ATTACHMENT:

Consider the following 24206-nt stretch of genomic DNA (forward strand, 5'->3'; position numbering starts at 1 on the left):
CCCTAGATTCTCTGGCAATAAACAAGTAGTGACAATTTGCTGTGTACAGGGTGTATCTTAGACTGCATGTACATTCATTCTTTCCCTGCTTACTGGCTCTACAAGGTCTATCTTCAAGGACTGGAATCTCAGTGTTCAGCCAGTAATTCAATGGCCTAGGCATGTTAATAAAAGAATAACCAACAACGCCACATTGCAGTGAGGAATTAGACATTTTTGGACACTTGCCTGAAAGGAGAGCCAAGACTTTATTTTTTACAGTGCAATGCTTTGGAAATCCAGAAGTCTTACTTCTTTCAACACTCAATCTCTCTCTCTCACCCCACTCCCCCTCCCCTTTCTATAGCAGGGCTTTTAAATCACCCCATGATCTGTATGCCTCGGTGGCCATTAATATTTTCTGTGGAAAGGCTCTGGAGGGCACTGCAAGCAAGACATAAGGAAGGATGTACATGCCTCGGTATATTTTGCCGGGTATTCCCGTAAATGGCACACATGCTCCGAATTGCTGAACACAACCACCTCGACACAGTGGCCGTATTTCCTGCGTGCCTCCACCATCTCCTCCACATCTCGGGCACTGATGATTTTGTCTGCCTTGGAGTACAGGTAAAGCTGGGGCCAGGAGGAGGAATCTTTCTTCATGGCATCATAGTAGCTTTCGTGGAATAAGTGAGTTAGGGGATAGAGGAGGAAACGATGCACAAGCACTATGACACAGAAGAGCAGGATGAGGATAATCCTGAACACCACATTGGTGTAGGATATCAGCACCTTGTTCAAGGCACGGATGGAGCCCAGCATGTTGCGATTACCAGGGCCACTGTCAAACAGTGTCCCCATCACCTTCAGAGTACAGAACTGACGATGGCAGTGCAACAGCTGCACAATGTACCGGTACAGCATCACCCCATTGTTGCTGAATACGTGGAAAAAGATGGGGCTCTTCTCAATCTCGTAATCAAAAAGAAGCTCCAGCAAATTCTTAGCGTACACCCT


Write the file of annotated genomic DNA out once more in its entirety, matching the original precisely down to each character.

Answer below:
Consider the following 24206-nt stretch of genomic DNA (forward strand, 5'->3'; position numbering starts at 1 on the left):
CCCTAGATTCTCTGGCAATAAACAAGTAGTGACAATTTGCTGTGTACAGGGTGTATCTTAGACTGCATGTACATTCATTCTTTCCCTGCTTACTGGCTCTACAAGGTCTATCTTCAAGGACTGGAATCTCAGTGTTCAGCCAGTAATTCAATGGCCTAGGCATGTTAATAAAAGAATAACCAACAACGCCACATTGCAGTGAGGAATTAGACATTTTTGGACACTTGCCTGAAAGGAGAGCCAAGACTTTATTTTTTACAGTGCAATGCTTTGGAAATCCAGAAGTCTTACTTCTTTCAACACTCAATCTCTCTCTCTCACCCCACTCCCCCTCCCCTTTCTATAGCAGGGCTTTTAAATCACCCCATGATCTGTATGCCTCGGTGGCCATTAATATTTTCTGTGGAAAGGCTCTGGAGGGCACTGCAAGCAAGACATAAGGAAGGATGTACATGCCTCGGTATATTTTGCCGGGTATTCCCGTAAATGGCACACATGCTCCGAATTGCTGAACACAACCACCTCGACACAGTGGCCGTATTTCCTGCGTGCCTCCACCATCTCCTCCACATCTCGGGCACTGATGATTTTGTCTGCCTTGGAGTACAGGTAAAGCTGGGGCCAGGAGGAGGAATCTTTCTTCATGGCATCATAGTAGCTTTCGTGGAATAAGTGAGTTAGGGGATAGAGGAGGAAACGATGCACAAGCACTATGACACAGAAGAGCAGGATGAGGATAATCCTGAACACCACATTGGTGTAGGATATCAGCACCTTGTTCAAGGCACGGATGGAGCCCAGCATGTTGCGATTACCAGGGCCACTGTCAAACAGTGTCCCCATCACCTTCAGAGTACAGAACTGACGATGGCAGTGCAACAGCTGCACAATGTACCGGTACAGCATCACCCCATTGTTGCTGAATACGTGGAAAAAGATGGGGCTCTTCTCAATCTCGTAATCAAAAAGAAGCTCCAGCAAATTCTTAGCGTACACCCT